Last weekâ€™sÂ announcementÂ that the Central Bank of Nigeria (CBN) had signed a $2.5 billion bilateral currency swap with the Peoples Bank of China (PBoC) has been widely described as a step in the right direction.
The transaction valued atÂ 16 billionÂ Renminbi (RMB) is aimed at providing adequate local currency liquidity to Nigerian and Chinese industrialists and other businesses, thereby reducing the difficulties encountered in the search for third currencies, said the statement.
Among other benefits, this agreement will provide naira liquidity to Chinese businesses and provide RMB liquidity to Nigerian businesses respectively, thereby improving the speed, convenience and volume of transactions between the two countries.
It will also assist both countries in their foreign exchange reserves management, enhance financial stability and promote broader economic cooperation between the two countries.
News on the swap came at a time Nigeriaâ€™s foreign reserves have inched up to $48 billion on higher oil prices, giving the country leverage in its negotiations with the Chinese central bank.
ItÂ is also expected toÂ assist both countries in their foreign exchange reserves management, enhance financial stability and promote broader economic cooperation between the two countries.
â€œWith the operationalisation of this agreement, it will be easier for most Nigerian manufacturers, especially small and medium enterprises (SMEs) and cottage industries in manufacturing and export businesses to import raw materials, spare parts and simple machinery to undertake their businesses by taking advantage of available RMB liquidity from Nigerian banks without being exposed to the difficulties of seeking other scarce foreign currencies,â€ the CBN explained.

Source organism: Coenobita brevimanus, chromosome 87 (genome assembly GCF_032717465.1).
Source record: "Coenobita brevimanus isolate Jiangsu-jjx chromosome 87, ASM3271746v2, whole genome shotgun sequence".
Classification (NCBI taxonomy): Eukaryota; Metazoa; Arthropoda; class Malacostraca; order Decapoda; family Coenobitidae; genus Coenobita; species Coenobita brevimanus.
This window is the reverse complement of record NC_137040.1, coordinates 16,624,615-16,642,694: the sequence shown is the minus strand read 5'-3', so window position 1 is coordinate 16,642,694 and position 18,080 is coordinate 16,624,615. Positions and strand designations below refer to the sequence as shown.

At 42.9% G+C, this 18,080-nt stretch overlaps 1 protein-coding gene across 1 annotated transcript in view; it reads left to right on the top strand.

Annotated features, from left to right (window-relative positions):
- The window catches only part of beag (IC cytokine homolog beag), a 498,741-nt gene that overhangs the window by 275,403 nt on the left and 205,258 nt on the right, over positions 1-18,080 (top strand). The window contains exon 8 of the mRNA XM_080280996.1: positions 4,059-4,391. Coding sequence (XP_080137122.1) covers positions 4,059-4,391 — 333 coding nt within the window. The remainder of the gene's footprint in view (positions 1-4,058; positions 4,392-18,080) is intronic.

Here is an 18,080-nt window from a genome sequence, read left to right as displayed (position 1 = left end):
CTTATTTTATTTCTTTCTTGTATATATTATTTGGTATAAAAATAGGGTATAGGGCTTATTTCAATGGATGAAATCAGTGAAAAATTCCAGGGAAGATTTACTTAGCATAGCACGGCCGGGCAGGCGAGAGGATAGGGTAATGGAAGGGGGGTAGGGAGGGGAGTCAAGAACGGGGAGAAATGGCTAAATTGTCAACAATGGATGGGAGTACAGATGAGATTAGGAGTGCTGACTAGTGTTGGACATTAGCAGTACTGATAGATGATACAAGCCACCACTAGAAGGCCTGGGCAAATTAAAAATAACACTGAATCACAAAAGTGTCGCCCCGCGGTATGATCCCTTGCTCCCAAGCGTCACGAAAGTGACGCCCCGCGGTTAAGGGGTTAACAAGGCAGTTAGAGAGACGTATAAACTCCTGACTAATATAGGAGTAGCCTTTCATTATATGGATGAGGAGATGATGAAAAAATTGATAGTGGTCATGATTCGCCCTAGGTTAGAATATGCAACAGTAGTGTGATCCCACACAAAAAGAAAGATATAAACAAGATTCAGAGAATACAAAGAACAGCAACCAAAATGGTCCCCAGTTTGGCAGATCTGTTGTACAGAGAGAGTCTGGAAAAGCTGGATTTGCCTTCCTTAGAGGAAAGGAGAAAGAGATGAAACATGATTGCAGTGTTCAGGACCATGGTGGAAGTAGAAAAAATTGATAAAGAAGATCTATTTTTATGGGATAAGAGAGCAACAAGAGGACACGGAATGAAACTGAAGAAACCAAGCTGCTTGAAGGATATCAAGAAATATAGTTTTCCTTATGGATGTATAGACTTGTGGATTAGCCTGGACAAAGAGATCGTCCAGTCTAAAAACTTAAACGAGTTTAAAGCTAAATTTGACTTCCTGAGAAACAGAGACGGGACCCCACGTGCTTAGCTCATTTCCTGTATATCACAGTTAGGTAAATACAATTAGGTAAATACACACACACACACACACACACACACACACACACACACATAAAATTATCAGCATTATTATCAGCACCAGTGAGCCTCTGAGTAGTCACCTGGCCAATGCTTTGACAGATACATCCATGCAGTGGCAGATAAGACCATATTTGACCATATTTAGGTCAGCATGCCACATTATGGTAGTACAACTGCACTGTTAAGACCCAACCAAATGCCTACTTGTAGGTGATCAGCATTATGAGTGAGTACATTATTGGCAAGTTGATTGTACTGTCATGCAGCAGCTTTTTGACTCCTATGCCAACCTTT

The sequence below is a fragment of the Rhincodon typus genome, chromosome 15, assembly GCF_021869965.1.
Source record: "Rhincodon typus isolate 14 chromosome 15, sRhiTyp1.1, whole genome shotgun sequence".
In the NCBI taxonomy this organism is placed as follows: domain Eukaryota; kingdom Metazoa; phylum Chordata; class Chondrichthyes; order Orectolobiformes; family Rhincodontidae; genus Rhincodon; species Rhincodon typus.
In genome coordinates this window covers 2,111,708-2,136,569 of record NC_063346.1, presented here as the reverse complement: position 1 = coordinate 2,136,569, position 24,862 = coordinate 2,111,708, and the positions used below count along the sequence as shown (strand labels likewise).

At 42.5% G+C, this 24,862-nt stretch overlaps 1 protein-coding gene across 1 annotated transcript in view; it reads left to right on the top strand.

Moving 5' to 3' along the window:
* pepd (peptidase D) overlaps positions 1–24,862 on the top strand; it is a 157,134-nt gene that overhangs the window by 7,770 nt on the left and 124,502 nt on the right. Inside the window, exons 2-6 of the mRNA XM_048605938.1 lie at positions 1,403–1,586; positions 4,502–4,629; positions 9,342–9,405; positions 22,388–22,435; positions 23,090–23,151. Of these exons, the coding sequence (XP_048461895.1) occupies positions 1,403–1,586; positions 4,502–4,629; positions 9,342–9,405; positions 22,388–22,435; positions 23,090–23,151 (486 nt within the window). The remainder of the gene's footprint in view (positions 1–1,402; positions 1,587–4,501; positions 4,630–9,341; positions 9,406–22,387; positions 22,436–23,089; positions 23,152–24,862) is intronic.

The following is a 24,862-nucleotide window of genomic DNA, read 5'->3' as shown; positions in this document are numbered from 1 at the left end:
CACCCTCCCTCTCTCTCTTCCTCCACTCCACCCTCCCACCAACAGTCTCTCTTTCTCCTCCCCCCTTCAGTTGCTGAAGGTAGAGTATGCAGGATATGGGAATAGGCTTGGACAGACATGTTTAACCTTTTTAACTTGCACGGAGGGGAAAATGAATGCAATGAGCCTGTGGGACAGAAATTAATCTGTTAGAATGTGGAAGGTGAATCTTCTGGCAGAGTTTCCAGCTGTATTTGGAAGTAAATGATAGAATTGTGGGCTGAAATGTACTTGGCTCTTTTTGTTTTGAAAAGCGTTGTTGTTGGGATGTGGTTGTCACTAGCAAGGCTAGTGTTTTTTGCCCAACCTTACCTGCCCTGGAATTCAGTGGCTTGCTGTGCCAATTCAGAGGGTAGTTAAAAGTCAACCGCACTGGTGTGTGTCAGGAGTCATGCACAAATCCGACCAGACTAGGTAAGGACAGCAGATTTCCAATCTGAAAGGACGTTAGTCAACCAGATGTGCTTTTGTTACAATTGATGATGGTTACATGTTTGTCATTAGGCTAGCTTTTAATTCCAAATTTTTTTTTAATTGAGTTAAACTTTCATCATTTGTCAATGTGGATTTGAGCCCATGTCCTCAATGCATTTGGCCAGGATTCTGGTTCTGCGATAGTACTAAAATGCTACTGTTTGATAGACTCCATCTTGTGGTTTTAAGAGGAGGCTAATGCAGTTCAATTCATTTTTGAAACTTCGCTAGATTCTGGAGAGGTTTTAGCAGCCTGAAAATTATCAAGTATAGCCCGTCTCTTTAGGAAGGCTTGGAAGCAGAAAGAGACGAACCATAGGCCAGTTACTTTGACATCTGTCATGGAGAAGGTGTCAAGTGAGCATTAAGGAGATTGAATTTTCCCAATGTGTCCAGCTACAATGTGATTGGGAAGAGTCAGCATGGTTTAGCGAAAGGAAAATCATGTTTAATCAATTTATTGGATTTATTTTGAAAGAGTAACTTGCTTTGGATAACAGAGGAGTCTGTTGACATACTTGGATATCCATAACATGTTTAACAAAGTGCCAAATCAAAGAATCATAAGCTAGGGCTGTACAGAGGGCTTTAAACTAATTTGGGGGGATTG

Analysts at Afrinvest Securities LimitedÂ viewedÂ the agreement as a positive development, given theforeign currency (FCY)Â liquidity squeeze Nigeria frequently experiences and the strong trade & investment ties between the two countries.
According to the trade statistics by the National Bureau of Statistics (NBS), merchandise trade between China and Nigeria reached a record high of N2Â trillionin 2017 (8.7% of total Merchandise trade), thus making China Nigeriaâ€™sÂ third largest trading partner after India and the United States (accounting for 12.5% and 10.8% of merchandise trade respectively).
However, the Balance of Trade is heavily tilted in favour of China; imports from China in 2017 (N1.8trillion) was 8.1Â timesÂ Nigeriaâ€™s export (N220.6Â billion) and accounts for 20.9Â per centÂ of total imports in the last five years.
This is clearlyÂ showsÂ Nigeriaâ€™s growing dependence on China, much like most of the rest of the world, for manufactured products and industrial inputs.
â€œGiven the established strategic importance of China as a major trade partner, the bilateral currency swap agreement will be beneficial to the Nigerian economy in several ways.
â€œFirst, it would reduce currency transaction cost for importers and easeÂ forexÂ liquidity pressures in periods ofÂ forexÂ rate volatility and/or scarcity.
â€œThe implementation of this currency swap will also enhance financial stability and external reserves management by reducing the volume ofÂ forex interventions in the local market needed to fulfil imports demand.
â€œLastly, this agreement could serve as a risk management and unconventional monetary policy tool as probable losses resulting from transactions affected by volatility in the local currency could be hedged and minimised,â€ Afrinvest stated.
TheÂ Managing Director, Crane Securities, Mr. Mike Eze, also welcomed the deal
He said: â€œThe deal is in line with the Federal Governmentâ€™s desire to attract foreign investment. This will boost our economy.
â€œBy the time you study the nitty-gritty of the deal, you will realise that it also favours Nigeria,â€ he stated.
Overall, the agreement is expected to enable the country manageÂ third currencies pressure and liquidity.